Sound barrier skydive called off
An Austrian daredevil called off his death-defying skydive from a balloon 23 miles (37 km) over the New Mexico desert today due to winds at the launch site.
Felix Baumgartner, a 43-year-old helicopter pilot, hot-air balloonist and professional skydiver, had been preparing to break a longstanding altitude record.
But his team announced the launch had been aborted moments before Baumgartner's balloon was set to carry him aloft over Roswell, New Mexico. "Mission aborted due to gusty winds," a statement on the website of sponsor Red Bull said.
It gave no details.
Winds on the ground into the southeastern New Mexico desert are still, but are in the high teens at about 700 feet, which is about the height of the top of the balloon that will lift him to altitude.
Baumgarterner’s team was earlier on hold, hoping the winds would die down in time to get the mission prepared and the helium balloon launched before the window for a high-altitude flight closes.
The Austrian (43) planned to take off in a 55-storey, ultra-thin and easy-to-tear helium balloon that will take him into the stratosphere for a jump that he hoped would make him the first skydiver to break the sound barrier and shatter three other world records.
After a nearly three-hour ascent to 36,576m, Baumgartner would have taken a bunny-style hop from a pressurised capsule into a near-vacuum where there is barely any oxygen to begin what was expected to be the fastest, farthest free fall from the highest-ever manned balloon.
But the former military parachutist could only make the jump if winds were no greater than 3kph. A cold front had already delayed the jump by one day, but his team was optimistic yesterday that a break before a second cold front is due to arrive on Thursday would give him the opportunity to complete his mission.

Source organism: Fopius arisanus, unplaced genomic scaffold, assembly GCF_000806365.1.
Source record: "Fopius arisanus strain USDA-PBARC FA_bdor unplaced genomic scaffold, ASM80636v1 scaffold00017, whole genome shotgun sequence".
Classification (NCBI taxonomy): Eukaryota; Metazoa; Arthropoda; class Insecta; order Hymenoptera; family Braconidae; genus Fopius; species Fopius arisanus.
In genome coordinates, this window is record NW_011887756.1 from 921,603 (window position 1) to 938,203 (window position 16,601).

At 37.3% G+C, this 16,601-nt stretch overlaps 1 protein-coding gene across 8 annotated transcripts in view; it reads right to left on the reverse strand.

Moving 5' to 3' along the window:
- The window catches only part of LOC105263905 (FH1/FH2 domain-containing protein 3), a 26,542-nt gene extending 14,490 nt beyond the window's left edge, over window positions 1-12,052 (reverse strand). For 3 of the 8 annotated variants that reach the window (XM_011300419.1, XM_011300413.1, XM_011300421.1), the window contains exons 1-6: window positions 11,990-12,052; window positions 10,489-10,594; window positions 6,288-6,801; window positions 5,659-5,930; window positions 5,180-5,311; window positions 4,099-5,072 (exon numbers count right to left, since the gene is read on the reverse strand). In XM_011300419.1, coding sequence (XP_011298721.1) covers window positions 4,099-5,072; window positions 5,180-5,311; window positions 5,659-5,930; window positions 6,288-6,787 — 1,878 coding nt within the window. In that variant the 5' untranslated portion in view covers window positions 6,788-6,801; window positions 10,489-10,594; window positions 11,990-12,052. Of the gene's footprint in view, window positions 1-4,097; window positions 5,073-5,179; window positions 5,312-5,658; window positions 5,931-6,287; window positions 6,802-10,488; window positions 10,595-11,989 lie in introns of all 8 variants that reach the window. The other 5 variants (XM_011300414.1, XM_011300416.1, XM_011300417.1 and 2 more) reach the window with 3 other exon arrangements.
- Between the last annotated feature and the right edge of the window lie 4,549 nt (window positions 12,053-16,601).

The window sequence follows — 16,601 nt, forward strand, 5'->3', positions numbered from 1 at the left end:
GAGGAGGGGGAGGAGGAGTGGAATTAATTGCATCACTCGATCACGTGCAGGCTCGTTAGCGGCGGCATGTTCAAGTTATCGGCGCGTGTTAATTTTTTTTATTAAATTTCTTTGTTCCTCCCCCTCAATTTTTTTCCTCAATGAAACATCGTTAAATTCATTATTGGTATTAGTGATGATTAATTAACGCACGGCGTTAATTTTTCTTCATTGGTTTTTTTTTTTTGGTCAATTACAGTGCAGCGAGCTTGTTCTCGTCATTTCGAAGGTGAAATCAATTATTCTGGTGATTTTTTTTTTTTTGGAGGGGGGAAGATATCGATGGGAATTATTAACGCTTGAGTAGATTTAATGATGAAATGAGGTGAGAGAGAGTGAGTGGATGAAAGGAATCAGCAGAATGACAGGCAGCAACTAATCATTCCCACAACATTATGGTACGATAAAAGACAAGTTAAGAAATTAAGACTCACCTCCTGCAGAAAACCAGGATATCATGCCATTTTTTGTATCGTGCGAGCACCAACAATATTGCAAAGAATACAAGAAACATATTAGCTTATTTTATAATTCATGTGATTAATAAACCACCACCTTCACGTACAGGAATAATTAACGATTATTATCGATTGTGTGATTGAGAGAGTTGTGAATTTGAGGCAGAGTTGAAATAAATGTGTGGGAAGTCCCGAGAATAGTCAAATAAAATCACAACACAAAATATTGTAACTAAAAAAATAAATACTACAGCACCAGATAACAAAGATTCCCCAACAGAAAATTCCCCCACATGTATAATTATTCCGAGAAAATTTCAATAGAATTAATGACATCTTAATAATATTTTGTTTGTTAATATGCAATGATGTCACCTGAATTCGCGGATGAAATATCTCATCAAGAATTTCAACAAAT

Among the risks are that any contact with the capsule exit could tear the pressurised suit. A rip could expose the jumper to a lack of oxygen and temperatures as low as 70 degrees below zero. It could cause potentially lethal bubbles to form in his bodily fluids, a condition known as “boiling blood”.
He could also spin out of control, causing other problems.
The energy drink maker Red Bull, which is sponsoring the feat, had nearly 30 cameras on the capsule, the ground and a helicopter. But organisers planned a 20-second delay in their broadcast of footage in case of a tragic accident.
While Baumgartner hoped to set four new world records, his free fall was more than just a stunt. His dive from the stratosphere had been expected to provide scientists with valuable information for next-generation spacesuits and techniques that could help astronauts survive accidents.
Jumping from more than three times the height of the average cruising altitude for jetliners, Baumgartner would have expected to hit a speed of 1,110kph or more before he activated his parachute at 2,895m above sea level, or about 1,524m above the ground in south-eastern New Mexico.